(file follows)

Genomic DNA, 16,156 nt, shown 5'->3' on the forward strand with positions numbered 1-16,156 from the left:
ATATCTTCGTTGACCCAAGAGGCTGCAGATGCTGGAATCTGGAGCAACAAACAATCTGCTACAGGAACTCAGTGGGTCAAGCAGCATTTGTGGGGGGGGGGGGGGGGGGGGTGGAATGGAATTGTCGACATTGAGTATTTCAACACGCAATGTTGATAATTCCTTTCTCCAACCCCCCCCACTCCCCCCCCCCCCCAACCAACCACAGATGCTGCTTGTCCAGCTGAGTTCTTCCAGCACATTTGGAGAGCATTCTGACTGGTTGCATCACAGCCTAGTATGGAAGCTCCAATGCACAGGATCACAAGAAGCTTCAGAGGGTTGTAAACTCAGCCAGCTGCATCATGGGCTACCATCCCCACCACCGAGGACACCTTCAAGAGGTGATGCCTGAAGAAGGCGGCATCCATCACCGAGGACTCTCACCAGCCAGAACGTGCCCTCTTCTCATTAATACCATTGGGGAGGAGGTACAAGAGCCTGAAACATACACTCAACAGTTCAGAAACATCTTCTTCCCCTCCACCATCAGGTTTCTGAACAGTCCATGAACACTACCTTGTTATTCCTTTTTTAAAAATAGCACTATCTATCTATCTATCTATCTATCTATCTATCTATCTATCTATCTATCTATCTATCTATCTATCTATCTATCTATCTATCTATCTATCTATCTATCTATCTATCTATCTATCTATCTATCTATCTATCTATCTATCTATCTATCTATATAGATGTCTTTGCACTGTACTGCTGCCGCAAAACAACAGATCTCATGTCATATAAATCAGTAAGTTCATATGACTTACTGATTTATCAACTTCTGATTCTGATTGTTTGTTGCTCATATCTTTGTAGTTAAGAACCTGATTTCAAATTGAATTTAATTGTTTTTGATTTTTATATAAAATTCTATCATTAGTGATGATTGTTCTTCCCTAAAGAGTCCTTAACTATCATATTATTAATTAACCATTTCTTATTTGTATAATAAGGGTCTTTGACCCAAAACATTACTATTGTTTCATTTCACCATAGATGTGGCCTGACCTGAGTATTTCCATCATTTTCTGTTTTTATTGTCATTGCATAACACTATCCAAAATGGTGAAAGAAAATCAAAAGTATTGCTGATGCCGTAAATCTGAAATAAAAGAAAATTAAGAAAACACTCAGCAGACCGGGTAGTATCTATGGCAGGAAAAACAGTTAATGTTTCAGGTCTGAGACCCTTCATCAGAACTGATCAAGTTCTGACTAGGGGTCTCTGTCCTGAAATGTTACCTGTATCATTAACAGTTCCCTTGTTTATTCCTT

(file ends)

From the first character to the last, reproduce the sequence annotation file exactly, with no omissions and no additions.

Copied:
Genomic DNA, 16,156 nt, shown 5'->3' on the forward strand with positions numbered 1-16,156 from the left:
ATATCTTCGTTGACCCAAGAGGCTGCAGATGCTGGAATCTGGAGCAACAAACAATCTGCTACAGGAACTCAGTGGGTCAAGCAGCATTTGTGGGGGGGGGGGGGGGGGGGGTGGAATGGAATTGTCGACATTGAGTATTTCAACACGCAATGTTGATAATTCCTTTCTCCAACCCCCCCCACTCCCCCCCCCCCCCAACCAACCACAGATGCTGCTTGTCCAGCTGAGTTCTTCCAGCACATTTGGAGAGCATTCTGACTGGTTGCATCACAGCCTAGTATGGAAGCTCCAATGCACAGGATCACAAGAAGCTTCAGAGGGTTGTAAACTCAGCCAGCTGCATCATGGGCTACCATCCCCACCACCGAGGACACCTTCAAGAGGTGATGCCTGAAGAAGGCGGCATCCATCACCGAGGACTCTCACCAGCCAGAACGTGCCCTCTTCTCATTAATACCATTGGGGAGGAGGTACAAGAGCCTGAAACATACACTCAACAGTTCAGAAACATCTTCTTCCCCTCCACCATCAGGTTTCTGAACAGTCCATGAACACTACCTTGTTATTCCTTTTTTAAAAATAGCACTATCTATCTATCTATCTATCTATCTATCTATCTATCTATCTATCTATCTATCTATCTATCTATCTATCTATCTATCTATCTATCTATCTATCTATCTATCTATCTATCTATCTATCTATCTATCTATCTATCTATCTATCTATCTATATAGATGTCTTTGCACTGTACTGCTGCCGCAAAACAACAGATCTCATGTCATATAAATCAGTAAGTTCATATGACTTACTGATTTATCAACTTCTGATTCTGATTGTTTGTTGCTCATATCTTTGTAGTTAAGAACCTGATTTCAAATTGAATTTAATTGTTTTTGATTTTTATATAAAATTCTATCATTAGTGATGATTGTTCTTCCCTAAAGAGTCCTTAACTATCATATTATTAATTAACCATTTCTTATTTGTATAATAAGGGTCTTTGACCCAAAACATTACTATTGTTTCATTTCACCATAGATGTGGCCTGACCTGAGTATTTCCATCATTTTCTGTTTTTATTGTCATTGCATAACACTATCCAAAATGGTGAAAGAAAATCAAAAGTATTGCTGATGCCGTAAATCTGAAATAAAAGAAAATTAAGAAAACACTCAGCAGACCGGGTAGTATCTATGGCAGGAAAAACAGTTAATGTTTCAGGTCTGAGACCCTTCATCAGAACTGATCAAGTTCTGACTAGGGGTCTCTGTCCTGAAATGTTACCTGTATCATTAACAGTTCCCTTGTTTATTCCTT